"I went off to college the next fall, like I planned-then a couple of years in, I dropped out, went off to Hollywood. Got myself a contract. I think it was, at least in part, because I was another kind of reminder of her brother, her mother, that had your mother giving me another look. She was too young when the look turned serious. We both were. We got engaged secretly, broke up publicly. Back and forth, back and forth for years. Then we eloped.
"We had you hardly a year later." He draped his arm around Cilla's shoulders. "We did our best. I know it wasn't very good, but we did our best."
"It's hard, knowing so much of what happened, what was done, was rooted in death at worst, on mistakes at best."
"You were never a mistake."
She didn't respond. How could she? She'd been called one often enough. "You were still in college when Janet died?"
"I'd finished my first year."
"Did you hear anything about a man, someone out here, she was involved with?"
"There was constant speculation, constant gossip about Janet and men. I don't recall anything out of the ordinary, or any talk of someone from here. Why?"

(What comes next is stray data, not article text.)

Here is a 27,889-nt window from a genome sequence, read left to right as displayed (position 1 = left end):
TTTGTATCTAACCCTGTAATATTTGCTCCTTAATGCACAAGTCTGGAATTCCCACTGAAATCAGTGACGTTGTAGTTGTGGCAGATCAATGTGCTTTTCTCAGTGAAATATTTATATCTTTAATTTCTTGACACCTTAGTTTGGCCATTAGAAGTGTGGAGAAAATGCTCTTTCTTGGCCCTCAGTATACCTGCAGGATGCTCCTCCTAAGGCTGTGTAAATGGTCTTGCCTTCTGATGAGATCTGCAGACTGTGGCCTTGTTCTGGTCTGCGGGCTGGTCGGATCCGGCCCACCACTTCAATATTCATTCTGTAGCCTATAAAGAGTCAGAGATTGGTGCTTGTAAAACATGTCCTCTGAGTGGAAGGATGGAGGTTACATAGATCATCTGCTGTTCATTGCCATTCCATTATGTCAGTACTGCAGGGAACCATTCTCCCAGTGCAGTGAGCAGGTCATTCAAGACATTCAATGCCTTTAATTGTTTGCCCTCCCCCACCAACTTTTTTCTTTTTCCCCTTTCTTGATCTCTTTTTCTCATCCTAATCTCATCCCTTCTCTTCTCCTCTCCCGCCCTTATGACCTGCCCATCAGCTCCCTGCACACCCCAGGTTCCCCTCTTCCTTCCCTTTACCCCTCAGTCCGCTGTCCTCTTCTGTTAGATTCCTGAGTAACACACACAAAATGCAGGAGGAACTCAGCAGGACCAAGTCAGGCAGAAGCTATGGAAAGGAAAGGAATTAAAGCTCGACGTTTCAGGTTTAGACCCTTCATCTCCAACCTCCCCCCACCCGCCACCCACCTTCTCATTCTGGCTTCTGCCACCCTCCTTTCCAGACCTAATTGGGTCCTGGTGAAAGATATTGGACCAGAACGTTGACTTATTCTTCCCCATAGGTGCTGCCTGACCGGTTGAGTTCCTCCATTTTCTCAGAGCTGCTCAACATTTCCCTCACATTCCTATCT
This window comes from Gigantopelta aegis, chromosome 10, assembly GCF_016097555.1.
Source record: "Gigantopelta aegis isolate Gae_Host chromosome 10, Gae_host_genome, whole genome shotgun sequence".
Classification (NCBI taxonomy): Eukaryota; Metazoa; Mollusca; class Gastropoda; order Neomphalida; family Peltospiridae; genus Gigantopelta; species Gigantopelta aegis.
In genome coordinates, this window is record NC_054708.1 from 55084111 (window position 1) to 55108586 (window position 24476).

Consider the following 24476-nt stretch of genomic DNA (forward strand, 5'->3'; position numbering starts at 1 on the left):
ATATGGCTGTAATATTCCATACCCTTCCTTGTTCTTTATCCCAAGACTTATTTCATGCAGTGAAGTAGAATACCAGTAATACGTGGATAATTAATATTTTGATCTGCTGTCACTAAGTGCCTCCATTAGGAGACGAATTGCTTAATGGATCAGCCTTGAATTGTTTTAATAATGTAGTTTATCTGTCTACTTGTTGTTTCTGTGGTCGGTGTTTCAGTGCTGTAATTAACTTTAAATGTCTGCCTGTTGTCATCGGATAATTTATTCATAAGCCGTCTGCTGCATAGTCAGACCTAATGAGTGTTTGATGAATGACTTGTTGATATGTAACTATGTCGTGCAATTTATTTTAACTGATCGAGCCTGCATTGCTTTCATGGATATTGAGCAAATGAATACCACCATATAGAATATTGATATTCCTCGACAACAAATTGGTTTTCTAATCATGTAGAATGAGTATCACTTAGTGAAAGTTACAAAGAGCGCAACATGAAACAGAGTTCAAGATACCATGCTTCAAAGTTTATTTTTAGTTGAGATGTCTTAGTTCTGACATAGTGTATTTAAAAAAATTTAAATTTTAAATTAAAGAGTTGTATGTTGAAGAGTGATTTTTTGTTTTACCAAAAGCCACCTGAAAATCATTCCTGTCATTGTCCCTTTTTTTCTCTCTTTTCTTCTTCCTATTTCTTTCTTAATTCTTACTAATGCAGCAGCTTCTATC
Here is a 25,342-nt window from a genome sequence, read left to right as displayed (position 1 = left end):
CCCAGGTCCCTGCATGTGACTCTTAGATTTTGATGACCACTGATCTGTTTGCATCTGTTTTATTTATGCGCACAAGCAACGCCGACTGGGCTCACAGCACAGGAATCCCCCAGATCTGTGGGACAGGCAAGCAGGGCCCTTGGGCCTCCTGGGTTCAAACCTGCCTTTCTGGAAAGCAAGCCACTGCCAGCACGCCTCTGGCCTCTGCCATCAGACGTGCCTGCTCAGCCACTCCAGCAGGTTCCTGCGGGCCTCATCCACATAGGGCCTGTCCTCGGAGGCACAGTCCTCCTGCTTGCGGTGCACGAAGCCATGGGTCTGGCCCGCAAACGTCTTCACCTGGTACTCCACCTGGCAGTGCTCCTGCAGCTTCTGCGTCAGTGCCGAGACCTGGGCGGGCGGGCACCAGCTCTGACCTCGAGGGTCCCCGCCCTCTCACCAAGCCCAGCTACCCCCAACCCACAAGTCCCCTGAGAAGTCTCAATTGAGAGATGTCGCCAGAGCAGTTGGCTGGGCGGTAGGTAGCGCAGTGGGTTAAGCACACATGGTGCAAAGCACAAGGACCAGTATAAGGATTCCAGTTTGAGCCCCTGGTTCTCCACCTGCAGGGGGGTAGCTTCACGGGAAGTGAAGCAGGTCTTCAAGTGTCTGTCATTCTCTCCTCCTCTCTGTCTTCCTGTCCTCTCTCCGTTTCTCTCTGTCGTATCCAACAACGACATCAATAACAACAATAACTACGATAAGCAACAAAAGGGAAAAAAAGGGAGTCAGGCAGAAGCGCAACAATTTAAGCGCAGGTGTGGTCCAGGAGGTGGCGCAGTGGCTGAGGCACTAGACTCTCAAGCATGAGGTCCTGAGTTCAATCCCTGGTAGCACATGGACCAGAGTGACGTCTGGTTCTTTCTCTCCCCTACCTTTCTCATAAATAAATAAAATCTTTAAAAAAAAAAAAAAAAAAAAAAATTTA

"I found letters, Dad. I found letters written to her from a lover. They're postmarked from here, or a lot of them are. She hid them. The last one, bitter, after he'd broken off the affair, was mailed only ten days before her death."
They'd walked back to the house, stood now at the edge of the back veranda. "I think she came back here to see him, to confront him. She was desperately unhappy, if even half of the accounts from the time are true. And I think she was in love with this man, this married man she'd had a passionate, tumultuous affair with for over a year before it cooled."
"You think he was local? What was his name?"
"He didn't sign them by name. She-" Cilla glanced over, noticed how close they stood to the open window. Taking her father's arm, she drew him away. "She told the man she was pregnant."
"Pregnant? Cilla, there was an autopsy."
"It might have been covered up. It might not have been true, but if it was, if it wasn't a lie to get him back, it could've been covered up. He threatened her. In the last letter, he told her she'd pay if she tried to expose their relationship."
"You don't want to believe she killed herself," Gavin began.
"Suicide or not, she's still dead. I want the truth. She deserves that, and so do I. People have talked murder and conspiracies for decades. Maybe they're right."
"She was an addict, sweetheart. An addict who couldn't stop grieving for her child. An unhappy woman who shone in front of the cameras, on the stage, but who never really found her happiness away from them.
And when Johnnie died, she lost herself in grief, and smothered the grief with pills and alcohol."
"She took a lover. And she came back here. Johnnie kissed your girl, and as a result, you lived. Small moments change lives. And take them. I want to find out what moment, what actual event, took hers. Even if it was by her own hand."